Increasing Early Lung Cancer Detection for At-risk Populations

Increasing Early Lung Cancer Detection for At-risk Populations
National experts pool insights in a how-to guide for effective screening programs.

Caught early, lung cancer cure rates approach 50 percent. Yet, while breast cancer and colorectal screening function with almost clockwork efficiency in many markets, lung cancer screening is in its infancy. The American Thoracic Society and the American Lung Association recently published The Lung Cancer Screening Implementation Guide to help health systems launch, expand and improve lung cancer screening programs. The guide is a product of collaboration among experts from 16 institutions.

Kim L. Sandler, M.D., a cardiothoracic radiologist and co-director of the Vanderbilt Lung Screening Program at Vanderbilt University Medical Center, was a contributing expert to the implementation guide. Sandler says many health systems, including Vanderbilt, have adopted a centralized, streamlined program model for lung cancer screening because of scarcity of time and resources among primary care physicians.

“One of the most common arguments against lung cancer screening is that it puts too much of a burden on referring providers.”

“One of the most common arguments against lung cancer screening is that it puts too much of a burden on referring providers, particularly with the shared decision-making visits, which can be time-consuming,” Sandler says. “In addition, patients have a wide variety of incidental findings, so referring providers may need to not only explain the results of a scan to their patients, but also make next step referral decisions.”

Building a Centralized Model of Care

Both Sandler and pulmonologist Otis Rickman, D.O., serve as co-directors of Vanderbilt’s lung screening program, launched in 2013. Sandler describes the program as “highly centralized.”

“We work with providers on whatever basis they prefer, but over 95 percent have asked that we complete the shared decision-making visit within radiology as part of our screening protocol.”

The program’s clinical coordinator, Alexis Paulson, M.S.N., conducts decision-making visits with patients, discussing the risks and benefits of screening, the possibility of a false positive result, and what other tests may be needed if there is something abnormal.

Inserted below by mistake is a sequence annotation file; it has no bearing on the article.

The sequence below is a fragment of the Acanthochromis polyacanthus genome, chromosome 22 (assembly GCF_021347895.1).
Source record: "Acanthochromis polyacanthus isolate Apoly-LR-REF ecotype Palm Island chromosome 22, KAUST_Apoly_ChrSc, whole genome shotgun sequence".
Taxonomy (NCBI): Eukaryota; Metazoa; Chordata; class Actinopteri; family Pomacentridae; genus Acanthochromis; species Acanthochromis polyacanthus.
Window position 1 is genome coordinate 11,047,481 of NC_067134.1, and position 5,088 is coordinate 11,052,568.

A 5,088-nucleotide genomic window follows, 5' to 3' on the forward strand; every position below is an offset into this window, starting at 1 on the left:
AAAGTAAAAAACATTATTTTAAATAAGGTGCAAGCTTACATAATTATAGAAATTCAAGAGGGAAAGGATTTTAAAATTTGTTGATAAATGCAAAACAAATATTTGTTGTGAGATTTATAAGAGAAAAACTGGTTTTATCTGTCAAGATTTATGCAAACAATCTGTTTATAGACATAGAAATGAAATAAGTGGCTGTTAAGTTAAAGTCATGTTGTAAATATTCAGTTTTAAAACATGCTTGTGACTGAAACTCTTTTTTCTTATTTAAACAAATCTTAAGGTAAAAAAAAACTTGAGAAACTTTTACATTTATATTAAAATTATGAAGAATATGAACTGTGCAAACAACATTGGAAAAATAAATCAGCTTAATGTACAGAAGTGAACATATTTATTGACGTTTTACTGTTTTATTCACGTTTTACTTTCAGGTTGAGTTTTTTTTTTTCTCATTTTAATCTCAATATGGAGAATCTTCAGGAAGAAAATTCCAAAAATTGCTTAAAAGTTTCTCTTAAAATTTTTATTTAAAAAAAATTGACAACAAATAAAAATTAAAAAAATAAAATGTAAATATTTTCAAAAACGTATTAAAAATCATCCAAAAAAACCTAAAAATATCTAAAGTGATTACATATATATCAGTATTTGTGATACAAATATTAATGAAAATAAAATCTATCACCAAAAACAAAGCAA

A CT scan is performed immediately following the shared decision-making visit, with results back to the referring physician and the patient in 24 to 48 hours. The 15 percent or so who have an abnormal result can be referred to the lung nodule clinic. “We follow up throughout, making sure the patients keep appointments and have the appropriate studies,” Sandler says.

Paulson is also a certified tobacco treatment specialist and provides smoking cessation counseling for current smokers, repeating this with each screening, since patients are more likely to quit smoking when enrolled in a program. “A patient may not be ready to quit at the time of their initial screening, but with yearly follow-ups, we may talk with them at a later time when they are ready,” Sandler says.

Expanding Lung Cancer Screening

Less than five percent of eligible individuals are screened for lung cancer today, says Sandler, yet the urgency is clear. In Vanderbilt’s program, while over three percent of screened patients are found to have cancer, approximately 70 percent of these patients have had treatable early stage disease.

Sandler is working to extend screening across the Vanderbilt Health Affiliated Network. “We are starting to put together a care path so that other hospitals within the network can look to what we’ve done and establish their own programs.”

The CDC offers guidance for institutions looking to start a new lung cancer screening program. In general, Sandler places these among the key elements that make a program succeed:

  1. A centralized program model, or a hybrid between centralized and decentralized that includes easy access to referral resources.
  2. Shared decision-making and smoking cessation counseling.
  3. Adequate professional staff to cover the necessary disciples and provide the counseling.
  4. A strong marketing focus, necessary to reach into pockets of society where people are unaware of lung screening.
  5. Availability of lung screening consultation appointments, preferably on the same day as primary care visits.

Vanderbilt’s program has grown from 200 patients screened in 2015 to over 1,500 today. Sandler hopes to expand the program so that there is a walk-in screening opportunity. “I’d love to see us in five years have as many as 5,000 patients in the program, if not more,” she says.